What’s the Connection Between Cap Rates and Interest Rates?

It’s not uncommon for a Commercial Real Estate (CRE) investor to view rising interest rates with a watchful eye. Industry-driven data often reflects a distinct correlation between rising rates and declining property values, but sometimes it’s best to look at the bigger picture, asserts a recent report from TIAA Global Real Assets Research.

Today, investors calculate capitalization (cap) rates to gauge CRE pricing; in essence, cap rates indicate the rate of return on a real estate investment property. The rate of return is calculated by comparing the property’s Net Operating Income (NOI) with a price-to-earnings ratio.

According to the report, historic data proves that rising interest rates do not necessarily play a major factor in total performance. Instead, property performance has remained resilient, despite rising rates. For investors, it’s best to consider how the property performs overall in conjunction with rising rates.

The NCREIF Property Index, which reflects cap rates and 10-year treasury yields since 1993. TIAA Global Real Assets Research argues that the cap rates and rising interest rates have a roughly similar relationship, but not close enough to draw clear conclusions about property performance.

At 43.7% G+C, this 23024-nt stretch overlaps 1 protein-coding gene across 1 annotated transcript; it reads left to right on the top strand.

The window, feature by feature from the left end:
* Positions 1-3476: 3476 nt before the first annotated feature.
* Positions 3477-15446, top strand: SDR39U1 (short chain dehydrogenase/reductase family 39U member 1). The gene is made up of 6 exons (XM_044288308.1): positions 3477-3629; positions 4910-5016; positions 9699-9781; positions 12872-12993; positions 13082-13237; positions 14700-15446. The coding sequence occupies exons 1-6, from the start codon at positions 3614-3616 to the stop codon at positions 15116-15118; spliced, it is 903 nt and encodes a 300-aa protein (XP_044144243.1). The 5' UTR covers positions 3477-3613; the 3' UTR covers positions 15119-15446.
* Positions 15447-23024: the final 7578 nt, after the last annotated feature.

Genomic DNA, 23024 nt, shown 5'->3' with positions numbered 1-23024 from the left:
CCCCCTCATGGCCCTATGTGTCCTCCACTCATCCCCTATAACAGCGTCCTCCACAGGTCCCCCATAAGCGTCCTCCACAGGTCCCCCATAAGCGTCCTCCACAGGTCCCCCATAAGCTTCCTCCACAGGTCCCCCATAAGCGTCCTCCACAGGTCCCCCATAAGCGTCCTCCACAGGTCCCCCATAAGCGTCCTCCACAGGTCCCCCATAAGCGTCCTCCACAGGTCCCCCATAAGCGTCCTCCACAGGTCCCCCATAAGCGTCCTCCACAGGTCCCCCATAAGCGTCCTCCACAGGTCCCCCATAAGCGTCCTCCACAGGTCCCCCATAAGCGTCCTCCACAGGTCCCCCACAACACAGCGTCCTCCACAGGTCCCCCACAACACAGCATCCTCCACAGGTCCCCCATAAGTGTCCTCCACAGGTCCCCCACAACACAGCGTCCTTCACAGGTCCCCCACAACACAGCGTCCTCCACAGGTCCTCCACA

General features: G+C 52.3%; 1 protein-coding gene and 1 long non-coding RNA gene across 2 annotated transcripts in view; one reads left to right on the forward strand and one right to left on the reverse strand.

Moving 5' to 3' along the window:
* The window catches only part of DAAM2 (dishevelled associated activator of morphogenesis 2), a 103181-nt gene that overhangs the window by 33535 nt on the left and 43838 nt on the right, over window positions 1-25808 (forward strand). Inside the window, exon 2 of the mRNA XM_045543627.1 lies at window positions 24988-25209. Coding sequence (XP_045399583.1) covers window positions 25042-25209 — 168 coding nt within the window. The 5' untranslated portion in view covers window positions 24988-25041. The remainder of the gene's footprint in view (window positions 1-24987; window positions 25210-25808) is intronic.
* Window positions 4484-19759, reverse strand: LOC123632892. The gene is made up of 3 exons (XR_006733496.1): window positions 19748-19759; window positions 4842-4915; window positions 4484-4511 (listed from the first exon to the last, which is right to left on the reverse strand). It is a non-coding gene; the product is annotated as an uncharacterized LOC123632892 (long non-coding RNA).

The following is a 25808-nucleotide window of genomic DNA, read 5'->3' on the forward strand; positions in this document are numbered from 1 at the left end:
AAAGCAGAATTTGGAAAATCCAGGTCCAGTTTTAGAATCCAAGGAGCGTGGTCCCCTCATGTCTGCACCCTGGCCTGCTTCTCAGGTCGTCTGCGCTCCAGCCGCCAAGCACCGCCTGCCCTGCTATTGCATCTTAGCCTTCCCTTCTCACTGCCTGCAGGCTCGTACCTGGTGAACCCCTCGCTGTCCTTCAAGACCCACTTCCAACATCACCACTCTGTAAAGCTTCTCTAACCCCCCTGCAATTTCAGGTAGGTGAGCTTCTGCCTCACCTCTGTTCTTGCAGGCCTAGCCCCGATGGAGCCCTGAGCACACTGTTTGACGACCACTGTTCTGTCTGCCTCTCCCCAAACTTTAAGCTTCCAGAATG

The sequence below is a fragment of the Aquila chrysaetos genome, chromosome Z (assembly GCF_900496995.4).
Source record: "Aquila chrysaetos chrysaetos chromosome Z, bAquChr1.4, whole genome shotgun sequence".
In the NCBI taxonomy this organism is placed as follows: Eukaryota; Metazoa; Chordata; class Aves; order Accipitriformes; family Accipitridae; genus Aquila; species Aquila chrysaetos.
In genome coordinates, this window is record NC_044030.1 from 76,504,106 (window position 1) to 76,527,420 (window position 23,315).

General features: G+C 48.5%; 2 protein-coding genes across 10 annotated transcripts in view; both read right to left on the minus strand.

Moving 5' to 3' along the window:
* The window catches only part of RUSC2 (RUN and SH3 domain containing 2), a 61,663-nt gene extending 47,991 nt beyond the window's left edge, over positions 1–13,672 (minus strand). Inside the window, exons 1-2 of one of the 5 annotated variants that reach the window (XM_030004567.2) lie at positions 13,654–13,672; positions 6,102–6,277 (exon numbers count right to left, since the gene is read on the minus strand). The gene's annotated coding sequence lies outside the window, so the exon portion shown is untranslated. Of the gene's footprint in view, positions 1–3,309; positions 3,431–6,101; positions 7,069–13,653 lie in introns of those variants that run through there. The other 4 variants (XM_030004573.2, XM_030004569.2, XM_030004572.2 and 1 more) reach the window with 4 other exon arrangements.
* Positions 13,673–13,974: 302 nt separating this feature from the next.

The report went on to say, “more importantly, historical data show that changes in treasury yields do not necessarily result in changes in cap rates. Even assuming lags between interest rate and cap rate changes, analysis found no statistically significant relationship between the two variables.”

TIAA Global Real Assets Research states that interest rates and cap rates have a complex partnership and should not be considered equally when analyzing CRE market data. While admittedly, property performance is highly dependent on the economy and market environments, the ultimate impact of a fluctuating interest rate is almost impossible to predict.

Conventional wisdom in the industry is that when U.S. bond yields and interest rates move, cap rate movements will mirror this trajectory, indicating that the two variables are strongly correlated. However, cap rates and treasury yields historically have not exhibited a strong correlation, even when analyzing their trajectories dating back several decades,” read an outlook by accounting firm EY.

From the 1980s to today, history has shown several times in which cap rates and interest rates don’t align, and even sway in opposing directions, according to EY. In the end, factors including changes to supply and demand, transaction activity and economic trends all impact the trajectory of cap rates and real estate values.